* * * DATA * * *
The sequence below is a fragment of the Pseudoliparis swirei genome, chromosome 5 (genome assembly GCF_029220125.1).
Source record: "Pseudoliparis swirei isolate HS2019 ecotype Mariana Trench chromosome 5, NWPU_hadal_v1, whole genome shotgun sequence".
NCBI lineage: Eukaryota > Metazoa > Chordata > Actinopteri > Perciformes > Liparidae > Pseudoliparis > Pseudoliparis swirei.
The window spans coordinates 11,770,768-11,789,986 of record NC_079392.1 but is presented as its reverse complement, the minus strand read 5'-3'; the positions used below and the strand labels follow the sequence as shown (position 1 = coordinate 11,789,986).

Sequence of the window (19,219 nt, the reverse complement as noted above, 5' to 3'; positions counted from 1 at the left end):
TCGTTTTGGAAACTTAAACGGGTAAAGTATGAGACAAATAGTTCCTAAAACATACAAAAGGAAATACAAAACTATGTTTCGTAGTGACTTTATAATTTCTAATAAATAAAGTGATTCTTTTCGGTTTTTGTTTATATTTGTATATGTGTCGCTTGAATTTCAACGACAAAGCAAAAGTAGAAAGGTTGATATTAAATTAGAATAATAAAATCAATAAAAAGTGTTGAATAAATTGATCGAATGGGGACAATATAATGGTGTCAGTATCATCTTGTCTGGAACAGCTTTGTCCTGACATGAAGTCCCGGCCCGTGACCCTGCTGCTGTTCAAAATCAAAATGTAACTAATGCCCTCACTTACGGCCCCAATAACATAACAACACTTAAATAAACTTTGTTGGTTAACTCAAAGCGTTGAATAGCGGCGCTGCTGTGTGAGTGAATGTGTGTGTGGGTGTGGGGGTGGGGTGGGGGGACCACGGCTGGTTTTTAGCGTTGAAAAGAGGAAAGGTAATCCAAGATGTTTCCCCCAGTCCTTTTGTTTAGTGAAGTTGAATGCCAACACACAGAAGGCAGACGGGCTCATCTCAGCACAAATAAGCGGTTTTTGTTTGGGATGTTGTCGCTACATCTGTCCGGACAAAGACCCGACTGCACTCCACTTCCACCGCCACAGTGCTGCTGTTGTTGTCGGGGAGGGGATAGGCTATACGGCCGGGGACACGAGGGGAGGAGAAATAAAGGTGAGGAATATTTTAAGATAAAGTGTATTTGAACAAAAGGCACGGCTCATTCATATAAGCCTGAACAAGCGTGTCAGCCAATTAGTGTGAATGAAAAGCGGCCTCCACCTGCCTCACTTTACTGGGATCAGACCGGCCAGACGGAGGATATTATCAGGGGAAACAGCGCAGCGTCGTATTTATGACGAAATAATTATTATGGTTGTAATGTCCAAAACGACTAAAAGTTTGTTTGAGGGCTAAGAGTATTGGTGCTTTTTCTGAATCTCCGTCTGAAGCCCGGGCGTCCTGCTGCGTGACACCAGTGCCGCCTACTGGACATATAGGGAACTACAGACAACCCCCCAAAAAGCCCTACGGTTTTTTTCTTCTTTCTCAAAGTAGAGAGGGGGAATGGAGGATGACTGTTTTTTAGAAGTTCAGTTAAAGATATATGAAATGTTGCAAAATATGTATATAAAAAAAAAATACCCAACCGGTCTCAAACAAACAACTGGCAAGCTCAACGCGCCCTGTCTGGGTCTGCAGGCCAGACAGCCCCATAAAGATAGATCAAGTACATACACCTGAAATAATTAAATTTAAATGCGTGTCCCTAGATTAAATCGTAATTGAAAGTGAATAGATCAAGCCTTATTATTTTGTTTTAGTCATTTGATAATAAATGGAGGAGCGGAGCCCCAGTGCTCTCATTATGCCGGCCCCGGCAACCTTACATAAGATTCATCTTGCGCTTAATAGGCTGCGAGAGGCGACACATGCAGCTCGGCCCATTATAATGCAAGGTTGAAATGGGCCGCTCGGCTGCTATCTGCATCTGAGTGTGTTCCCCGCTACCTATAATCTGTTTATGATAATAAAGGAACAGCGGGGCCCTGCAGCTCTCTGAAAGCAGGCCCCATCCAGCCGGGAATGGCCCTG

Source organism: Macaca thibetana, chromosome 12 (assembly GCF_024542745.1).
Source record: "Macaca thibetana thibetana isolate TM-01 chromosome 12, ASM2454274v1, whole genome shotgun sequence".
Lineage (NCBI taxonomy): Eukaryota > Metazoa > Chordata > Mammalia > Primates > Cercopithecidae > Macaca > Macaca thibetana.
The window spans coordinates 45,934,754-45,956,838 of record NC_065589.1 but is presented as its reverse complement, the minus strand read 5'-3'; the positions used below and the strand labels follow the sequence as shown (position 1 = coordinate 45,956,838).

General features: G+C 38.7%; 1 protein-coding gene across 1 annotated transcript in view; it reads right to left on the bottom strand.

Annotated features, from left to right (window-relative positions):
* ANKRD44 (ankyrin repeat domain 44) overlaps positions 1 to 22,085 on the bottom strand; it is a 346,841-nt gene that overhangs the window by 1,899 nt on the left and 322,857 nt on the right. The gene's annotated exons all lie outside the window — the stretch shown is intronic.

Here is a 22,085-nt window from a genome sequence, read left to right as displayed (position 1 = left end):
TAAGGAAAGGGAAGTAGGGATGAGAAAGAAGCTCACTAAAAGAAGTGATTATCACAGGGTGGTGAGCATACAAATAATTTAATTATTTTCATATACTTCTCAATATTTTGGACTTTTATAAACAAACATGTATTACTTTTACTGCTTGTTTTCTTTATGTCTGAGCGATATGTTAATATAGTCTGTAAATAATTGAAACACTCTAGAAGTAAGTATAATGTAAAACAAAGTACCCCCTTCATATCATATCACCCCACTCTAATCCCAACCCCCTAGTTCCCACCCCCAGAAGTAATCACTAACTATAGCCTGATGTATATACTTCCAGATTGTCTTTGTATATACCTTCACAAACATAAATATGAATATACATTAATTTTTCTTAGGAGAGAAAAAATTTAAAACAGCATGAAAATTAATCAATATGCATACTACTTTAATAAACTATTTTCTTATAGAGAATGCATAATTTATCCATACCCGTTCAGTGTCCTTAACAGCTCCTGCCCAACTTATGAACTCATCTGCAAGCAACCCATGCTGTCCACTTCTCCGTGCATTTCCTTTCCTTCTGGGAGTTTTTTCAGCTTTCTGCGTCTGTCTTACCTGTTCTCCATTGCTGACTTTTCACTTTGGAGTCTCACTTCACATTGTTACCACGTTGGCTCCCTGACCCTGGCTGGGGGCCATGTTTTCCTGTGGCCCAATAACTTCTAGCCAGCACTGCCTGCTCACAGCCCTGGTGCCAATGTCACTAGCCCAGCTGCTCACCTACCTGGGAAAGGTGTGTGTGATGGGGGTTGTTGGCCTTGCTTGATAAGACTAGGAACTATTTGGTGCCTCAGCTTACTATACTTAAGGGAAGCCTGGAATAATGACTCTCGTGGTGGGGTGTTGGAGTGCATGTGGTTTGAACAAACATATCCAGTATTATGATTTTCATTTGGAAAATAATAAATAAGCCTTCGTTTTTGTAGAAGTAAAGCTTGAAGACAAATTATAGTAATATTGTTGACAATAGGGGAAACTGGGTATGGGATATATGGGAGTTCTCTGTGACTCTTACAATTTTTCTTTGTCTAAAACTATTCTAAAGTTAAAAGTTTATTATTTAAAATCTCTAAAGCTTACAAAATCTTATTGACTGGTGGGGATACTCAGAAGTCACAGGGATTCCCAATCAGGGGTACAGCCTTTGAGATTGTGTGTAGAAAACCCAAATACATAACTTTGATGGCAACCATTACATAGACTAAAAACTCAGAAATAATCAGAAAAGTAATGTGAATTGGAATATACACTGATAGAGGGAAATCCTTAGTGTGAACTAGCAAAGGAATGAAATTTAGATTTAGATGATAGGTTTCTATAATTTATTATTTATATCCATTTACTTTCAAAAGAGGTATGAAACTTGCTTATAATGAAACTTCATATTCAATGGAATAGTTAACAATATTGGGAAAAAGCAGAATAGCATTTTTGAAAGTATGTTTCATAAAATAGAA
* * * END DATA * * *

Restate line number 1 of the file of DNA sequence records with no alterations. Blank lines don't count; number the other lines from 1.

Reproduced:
The sequence below is a fragment of the Pseudoliparis swirei genome, chromosome 5 (genome assembly GCF_029220125.1).